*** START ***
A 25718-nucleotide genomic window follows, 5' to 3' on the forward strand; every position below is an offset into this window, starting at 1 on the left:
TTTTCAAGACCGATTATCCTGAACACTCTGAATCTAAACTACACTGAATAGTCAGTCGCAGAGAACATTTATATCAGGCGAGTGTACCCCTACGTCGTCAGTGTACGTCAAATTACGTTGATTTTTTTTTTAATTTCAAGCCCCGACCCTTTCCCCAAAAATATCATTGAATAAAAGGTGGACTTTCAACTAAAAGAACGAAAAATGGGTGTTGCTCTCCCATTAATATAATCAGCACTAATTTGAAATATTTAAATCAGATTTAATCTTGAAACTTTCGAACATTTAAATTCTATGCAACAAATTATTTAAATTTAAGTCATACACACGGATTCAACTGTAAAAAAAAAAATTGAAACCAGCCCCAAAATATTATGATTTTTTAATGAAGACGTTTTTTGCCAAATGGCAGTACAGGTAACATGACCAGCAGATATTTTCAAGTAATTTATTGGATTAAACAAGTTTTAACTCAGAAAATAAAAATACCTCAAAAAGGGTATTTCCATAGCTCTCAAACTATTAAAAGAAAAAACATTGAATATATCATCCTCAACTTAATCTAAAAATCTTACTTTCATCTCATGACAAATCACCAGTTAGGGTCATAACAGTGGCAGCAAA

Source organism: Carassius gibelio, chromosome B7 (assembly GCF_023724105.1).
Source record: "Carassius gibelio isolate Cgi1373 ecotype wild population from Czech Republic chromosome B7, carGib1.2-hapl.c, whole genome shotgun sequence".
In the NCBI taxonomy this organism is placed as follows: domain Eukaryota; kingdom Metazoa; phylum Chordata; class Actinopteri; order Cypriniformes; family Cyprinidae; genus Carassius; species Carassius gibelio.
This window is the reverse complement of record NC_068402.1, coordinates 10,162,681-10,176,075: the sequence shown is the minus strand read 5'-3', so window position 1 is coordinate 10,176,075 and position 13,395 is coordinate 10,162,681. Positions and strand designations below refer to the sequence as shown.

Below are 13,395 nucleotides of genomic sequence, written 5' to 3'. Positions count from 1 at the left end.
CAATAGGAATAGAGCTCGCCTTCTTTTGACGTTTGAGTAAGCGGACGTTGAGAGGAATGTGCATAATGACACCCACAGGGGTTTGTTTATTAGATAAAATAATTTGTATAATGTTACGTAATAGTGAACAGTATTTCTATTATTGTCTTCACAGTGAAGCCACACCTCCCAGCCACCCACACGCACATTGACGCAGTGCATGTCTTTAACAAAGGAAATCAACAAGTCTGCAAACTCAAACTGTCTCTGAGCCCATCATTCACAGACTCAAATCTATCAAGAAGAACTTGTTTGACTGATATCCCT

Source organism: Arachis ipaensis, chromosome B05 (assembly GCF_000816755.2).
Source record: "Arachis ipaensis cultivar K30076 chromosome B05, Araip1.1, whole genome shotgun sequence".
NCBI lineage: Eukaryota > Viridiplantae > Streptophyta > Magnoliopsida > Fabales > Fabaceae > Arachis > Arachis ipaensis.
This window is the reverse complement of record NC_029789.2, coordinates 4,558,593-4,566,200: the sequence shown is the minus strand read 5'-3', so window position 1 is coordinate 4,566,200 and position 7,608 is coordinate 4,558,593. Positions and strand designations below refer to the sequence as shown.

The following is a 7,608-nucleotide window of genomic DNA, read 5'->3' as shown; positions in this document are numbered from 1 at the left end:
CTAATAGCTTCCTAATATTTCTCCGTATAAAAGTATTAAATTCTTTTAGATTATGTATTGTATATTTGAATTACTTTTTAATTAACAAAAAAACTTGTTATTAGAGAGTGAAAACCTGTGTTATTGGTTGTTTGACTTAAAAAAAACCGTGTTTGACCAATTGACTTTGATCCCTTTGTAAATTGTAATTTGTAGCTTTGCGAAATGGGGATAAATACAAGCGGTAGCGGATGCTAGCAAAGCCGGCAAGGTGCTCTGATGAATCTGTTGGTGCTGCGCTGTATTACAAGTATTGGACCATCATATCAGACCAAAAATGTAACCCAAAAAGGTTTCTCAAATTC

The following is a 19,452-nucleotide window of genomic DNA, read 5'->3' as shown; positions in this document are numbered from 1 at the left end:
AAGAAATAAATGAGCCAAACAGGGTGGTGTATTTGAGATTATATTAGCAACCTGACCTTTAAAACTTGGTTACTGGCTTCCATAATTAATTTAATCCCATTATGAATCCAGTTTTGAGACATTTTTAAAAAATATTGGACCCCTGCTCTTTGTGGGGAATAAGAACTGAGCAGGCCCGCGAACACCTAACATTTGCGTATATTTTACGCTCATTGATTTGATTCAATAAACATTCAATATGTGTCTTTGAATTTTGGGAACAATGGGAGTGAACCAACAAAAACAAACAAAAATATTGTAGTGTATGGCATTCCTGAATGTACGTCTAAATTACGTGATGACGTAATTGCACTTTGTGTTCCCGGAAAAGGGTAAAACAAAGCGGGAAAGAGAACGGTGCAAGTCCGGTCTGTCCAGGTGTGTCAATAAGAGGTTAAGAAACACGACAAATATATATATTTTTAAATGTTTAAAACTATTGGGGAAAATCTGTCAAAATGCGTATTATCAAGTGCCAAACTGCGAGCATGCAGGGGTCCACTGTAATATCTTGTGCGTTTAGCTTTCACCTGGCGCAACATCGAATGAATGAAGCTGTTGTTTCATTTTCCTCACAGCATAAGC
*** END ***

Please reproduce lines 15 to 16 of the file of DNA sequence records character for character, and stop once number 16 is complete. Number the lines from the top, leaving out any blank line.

The following is a 19,452-nucleotide window of genomic DNA, read 5'->3' as shown; positions in this document are numbered from 1 at the left end:
AAGAAATAAATGAGCCAAACAGGGTGGTGTATTTGAGATTATATTAGCAACCTGACCTTTAAAACTTGGTTACTGGCTTCCATAATTAATTTAATCCCATTATGAATCCAGTTTTGAGACATTTTTAAAAAATATTGGACCCCTGCTCTTTGTGGGGAATAAGAACTGAGCAGGCCCGCGAACACCTAACATTTGCGTATATTTTACGCTCATTGATTTGATTCAATAAACATTCAATATGTGTCTTTGAATTTTGGGAACAATGGGAGTGAACCAACAAAAACAAACAAAAATATTGTAGTGTATGGCATTCCTGAATGTACGTCTAAATTACGTGATGACGTAATTGCACTTTGTGTTCCCGGAAAAGGGTAAAACAAAGCGGGAAAGAGAACGGTGCAAGTCCGGTCTGTCCAGGTGTGTCAATAAGAGGTTAAGAAACACGACAAATATATATATTTTTAAATGTTTAAAACTATTGGGGAAAATCTGTCAAAATGCGTATTATCAAGTGCCAAACTGCGAGCATGCAGGGGTCCACTGTAATATCTTGTGCGTTTAGCTTTCACCTGGCGCAACATCGAATGAATGAAGCTGTTGTTTCATTTTCCTCACAGCATAAGC